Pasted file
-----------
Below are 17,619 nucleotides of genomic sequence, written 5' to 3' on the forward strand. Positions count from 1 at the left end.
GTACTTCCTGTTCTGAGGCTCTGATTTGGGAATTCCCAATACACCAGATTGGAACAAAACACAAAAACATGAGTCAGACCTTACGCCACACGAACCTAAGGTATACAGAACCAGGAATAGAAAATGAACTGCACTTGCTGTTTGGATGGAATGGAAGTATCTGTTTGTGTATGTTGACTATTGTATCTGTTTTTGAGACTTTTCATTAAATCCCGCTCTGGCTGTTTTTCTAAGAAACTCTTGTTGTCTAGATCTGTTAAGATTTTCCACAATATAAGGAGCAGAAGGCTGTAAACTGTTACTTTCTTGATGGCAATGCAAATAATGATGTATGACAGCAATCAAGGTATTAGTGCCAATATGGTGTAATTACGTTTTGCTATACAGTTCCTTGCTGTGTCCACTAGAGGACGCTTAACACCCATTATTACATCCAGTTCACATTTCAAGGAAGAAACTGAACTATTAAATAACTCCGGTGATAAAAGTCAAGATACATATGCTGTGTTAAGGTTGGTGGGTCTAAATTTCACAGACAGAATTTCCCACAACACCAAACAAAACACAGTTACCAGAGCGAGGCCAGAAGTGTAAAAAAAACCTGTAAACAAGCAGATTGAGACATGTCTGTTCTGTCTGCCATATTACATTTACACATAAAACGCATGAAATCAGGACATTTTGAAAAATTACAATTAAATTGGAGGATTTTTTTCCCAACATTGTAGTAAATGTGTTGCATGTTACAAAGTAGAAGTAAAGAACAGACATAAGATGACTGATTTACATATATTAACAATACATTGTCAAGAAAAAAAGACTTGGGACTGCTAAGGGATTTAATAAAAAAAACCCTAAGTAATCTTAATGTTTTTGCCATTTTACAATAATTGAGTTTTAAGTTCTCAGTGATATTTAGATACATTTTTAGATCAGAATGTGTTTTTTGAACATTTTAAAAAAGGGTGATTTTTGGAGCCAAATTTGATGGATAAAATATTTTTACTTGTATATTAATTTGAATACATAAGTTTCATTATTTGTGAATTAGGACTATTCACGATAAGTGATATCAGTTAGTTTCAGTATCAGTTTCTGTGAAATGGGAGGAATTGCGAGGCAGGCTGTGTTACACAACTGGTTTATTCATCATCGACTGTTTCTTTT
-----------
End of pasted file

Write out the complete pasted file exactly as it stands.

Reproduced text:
Below are 17,619 nucleotides of genomic sequence, written 5' to 3' on the forward strand. Positions count from 1 at the left end.
GTACTTCCTGTTCTGAGGCTCTGATTTGGGAATTCCCAATACACCAGATTGGAACAAAACACAAAAACATGAGTCAGACCTTACGCCACACGAACCTAAGGTATACAGAACCAGGAATAGAAAATGAACTGCACTTGCTGTTTGGATGGAATGGAAGTATCTGTTTGTGTATGTTGACTATTGTATCTGTTTTTGAGACTTTTCATTAAATCCCGCTCTGGCTGTTTTTCTAAGAAACTCTTGTTGTCTAGATCTGTTAAGATTTTCCACAATATAAGGAGCAGAAGGCTGTAAACTGTTACTTTCTTGATGGCAATGCAAATAATGATGTATGACAGCAATCAAGGTATTAGTGCCAATATGGTGTAATTACGTTTTGCTATACAGTTCCTTGCTGTGTCCACTAGAGGACGCTTAACACCCATTATTACATCCAGTTCACATTTCAAGGAAGAAACTGAACTATTAAATAACTCCGGTGATAAAAGTCAAGATACATATGCTGTGTTAAGGTTGGTGGGTCTAAATTTCACAGACAGAATTTCCCACAACACCAAACAAAACACAGTTACCAGAGCGAGGCCAGAAGTGTAAAAAAAACCTGTAAACAAGCAGATTGAGACATGTCTGTTCTGTCTGCCATATTACATTTACACATAAAACGCATGAAATCAGGACATTTTGAAAAATTACAATTAAATTGGAGGATTTTTTTCCCAACATTGTAGTAAATGTGTTGCATGTTACAAAGTAGAAGTAAAGAACAGACATAAGATGACTGATTTACATATATTAACAATACATTGTCAAGAAAAAAAGACTTGGGACTGCTAAGGGATTTAATAAAAAAAACCCTAAGTAATCTTAATGTTTTTGCCATTTTACAATAATTGAGTTTTAAGTTCTCAGTGATATTTAGATACATTTTTAGATCAGAATGTGTTTTTTGAACATTTTAAAAAAGGGTGATTTTTGGAGCCAAATTTGATGGATAAAATATTTTTACTTGTATATTAATTTGAATACATAAGTTTCATTATTTGTGAATTAGGACTATTCACGATAAGTGATATCAGTTAGTTTCAGTATCAGTTTCTGTGAAATGGGAGGAATTGCGAGGCAGGCTGTGTTACACAACTGGTTTATTCATCATCGACTGTTTCTTTT